In many cultures, myths of the sea tell mostly of destruction. From the islands of the Pacific to the coasts of Central America, India, and the Middle East, when the ancient gods were displeased with men or women, they often chose the ocean rather than fire or wind as the instrument of their wrath. In the Bible, for instance, forty days and forty nights of rain caused the sea to rise and wipe the earth clean, sparing only Noah and those on his ark. Similar legends of earth-cleansing floods are common among civilizations in the Middle East. The Babylonians, for example, had a flood myth similar to that of the Bible, with a man named Utnapishtim playing the role of Noah. Likewise, the Sumerians had King Ziusudra.
Given this ubiquitous mythical reference to floods, some historians have suggested that there are historical bases for these tales. For example, legends of a great flood among coastal Indians of the Pacific Northwest may refer to tsunamis (tidal waves) caused by earthquakes, and the flood myths of Pacific islanders may describe waves resulting from volcanic eruptions.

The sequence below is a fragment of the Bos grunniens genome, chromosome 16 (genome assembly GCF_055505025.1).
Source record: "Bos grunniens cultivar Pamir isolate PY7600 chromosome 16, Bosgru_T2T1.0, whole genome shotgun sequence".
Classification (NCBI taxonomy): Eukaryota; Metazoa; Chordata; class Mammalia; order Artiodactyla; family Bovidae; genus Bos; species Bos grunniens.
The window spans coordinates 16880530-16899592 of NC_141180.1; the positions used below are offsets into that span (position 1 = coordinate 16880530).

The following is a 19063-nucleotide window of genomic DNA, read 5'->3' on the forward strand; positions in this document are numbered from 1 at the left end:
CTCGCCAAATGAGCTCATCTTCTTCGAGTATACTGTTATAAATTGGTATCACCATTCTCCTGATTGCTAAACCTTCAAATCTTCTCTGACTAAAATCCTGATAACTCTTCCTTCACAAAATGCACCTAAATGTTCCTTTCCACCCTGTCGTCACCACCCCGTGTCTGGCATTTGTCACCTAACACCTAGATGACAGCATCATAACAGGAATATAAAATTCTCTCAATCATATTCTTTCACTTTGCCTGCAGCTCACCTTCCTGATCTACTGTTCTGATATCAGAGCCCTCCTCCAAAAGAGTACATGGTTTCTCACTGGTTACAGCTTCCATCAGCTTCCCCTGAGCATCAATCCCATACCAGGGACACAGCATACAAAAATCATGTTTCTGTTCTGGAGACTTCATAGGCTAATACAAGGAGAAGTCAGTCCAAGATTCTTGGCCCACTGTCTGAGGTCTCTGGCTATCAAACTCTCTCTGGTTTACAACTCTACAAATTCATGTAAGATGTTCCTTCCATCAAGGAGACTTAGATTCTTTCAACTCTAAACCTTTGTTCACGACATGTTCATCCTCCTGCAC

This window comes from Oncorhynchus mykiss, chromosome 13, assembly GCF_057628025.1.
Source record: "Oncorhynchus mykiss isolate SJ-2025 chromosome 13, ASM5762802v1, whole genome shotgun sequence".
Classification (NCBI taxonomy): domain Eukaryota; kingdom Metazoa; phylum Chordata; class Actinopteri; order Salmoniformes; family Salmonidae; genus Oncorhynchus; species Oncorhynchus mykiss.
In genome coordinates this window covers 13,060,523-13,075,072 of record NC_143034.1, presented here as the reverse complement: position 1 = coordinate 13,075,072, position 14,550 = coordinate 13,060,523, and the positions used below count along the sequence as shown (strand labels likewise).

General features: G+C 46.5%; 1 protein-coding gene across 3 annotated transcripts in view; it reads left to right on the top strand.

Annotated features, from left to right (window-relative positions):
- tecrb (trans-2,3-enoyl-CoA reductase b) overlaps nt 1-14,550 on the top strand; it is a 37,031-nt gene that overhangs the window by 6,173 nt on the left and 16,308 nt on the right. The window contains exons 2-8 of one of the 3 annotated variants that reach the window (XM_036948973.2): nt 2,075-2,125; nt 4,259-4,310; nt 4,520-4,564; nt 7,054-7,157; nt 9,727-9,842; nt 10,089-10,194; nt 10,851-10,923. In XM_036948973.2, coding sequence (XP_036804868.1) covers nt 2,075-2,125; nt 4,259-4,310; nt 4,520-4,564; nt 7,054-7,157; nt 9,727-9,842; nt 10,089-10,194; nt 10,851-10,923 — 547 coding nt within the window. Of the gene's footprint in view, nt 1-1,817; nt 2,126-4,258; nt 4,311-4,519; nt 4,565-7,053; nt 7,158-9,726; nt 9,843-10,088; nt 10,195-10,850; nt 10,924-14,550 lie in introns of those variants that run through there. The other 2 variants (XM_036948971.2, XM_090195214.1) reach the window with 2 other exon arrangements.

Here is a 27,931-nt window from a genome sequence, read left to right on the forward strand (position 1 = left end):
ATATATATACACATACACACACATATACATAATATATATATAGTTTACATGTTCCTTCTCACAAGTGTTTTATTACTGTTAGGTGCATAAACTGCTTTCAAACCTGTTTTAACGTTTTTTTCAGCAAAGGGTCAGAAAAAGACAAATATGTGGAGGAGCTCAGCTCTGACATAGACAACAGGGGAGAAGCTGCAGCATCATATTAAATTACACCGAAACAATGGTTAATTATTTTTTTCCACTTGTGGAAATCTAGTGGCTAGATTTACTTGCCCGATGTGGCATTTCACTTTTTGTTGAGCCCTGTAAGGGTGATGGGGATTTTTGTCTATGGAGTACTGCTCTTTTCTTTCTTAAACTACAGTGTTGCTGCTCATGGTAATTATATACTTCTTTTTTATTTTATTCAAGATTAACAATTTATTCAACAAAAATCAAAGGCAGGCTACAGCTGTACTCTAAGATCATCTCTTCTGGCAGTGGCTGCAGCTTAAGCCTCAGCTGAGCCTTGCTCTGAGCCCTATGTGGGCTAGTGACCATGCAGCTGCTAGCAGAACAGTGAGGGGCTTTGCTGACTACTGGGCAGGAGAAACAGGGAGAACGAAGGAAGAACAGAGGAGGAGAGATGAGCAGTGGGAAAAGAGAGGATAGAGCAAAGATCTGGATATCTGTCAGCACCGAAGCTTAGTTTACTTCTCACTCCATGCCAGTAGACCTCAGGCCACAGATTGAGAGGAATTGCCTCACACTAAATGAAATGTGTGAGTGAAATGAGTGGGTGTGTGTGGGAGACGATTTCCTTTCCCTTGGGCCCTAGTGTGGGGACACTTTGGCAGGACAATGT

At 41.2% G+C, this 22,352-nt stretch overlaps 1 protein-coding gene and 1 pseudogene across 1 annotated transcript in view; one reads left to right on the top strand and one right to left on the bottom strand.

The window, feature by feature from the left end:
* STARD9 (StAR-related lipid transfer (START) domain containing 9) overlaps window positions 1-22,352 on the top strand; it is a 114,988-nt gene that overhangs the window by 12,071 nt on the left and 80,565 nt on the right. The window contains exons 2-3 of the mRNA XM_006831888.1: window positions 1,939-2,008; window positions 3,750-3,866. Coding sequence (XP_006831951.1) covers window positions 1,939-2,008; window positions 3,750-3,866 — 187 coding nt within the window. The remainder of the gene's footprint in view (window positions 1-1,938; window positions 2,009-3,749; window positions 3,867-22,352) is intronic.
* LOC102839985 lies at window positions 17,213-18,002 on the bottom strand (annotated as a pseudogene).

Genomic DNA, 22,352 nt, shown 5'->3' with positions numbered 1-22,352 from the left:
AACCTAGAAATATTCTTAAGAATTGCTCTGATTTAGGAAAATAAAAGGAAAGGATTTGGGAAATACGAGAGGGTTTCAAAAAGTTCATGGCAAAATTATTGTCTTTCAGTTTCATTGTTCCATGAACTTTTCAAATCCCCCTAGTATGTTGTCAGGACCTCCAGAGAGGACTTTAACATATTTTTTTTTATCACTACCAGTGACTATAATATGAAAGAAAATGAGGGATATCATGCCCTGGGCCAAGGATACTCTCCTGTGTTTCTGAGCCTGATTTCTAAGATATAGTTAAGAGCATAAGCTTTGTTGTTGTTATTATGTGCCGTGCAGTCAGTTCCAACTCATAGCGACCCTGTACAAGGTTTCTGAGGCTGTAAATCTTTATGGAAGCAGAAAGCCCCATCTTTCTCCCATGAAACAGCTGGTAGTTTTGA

A potential, although controversial, source of the Middle Eastern flood legends concerns the Black Sea. Today, the Black Sea is connected to the Mediterranean Sea by the Bosporus Strait, a narrow passage adjacent to Istanbul (figure 1.2). However, about ten thousand years ago at the end of the last Ice Age, a sill (essentially an earthen dam) closed the Bosporus, and the Black Sea was a freshwater lake. As the glaciers receded and earth's climate warmed, the level of the Black Sea dropped due to evaporation, while the level of the Mediterranean rose as the world's oceans absorbed the water from melting ice. Eventually, the Mediterranean broke through the sill separating it from the Black Sea, and the consequent flooding would have been catastrophic to the villages along the Black Sea's coast-an event worthy of a legend.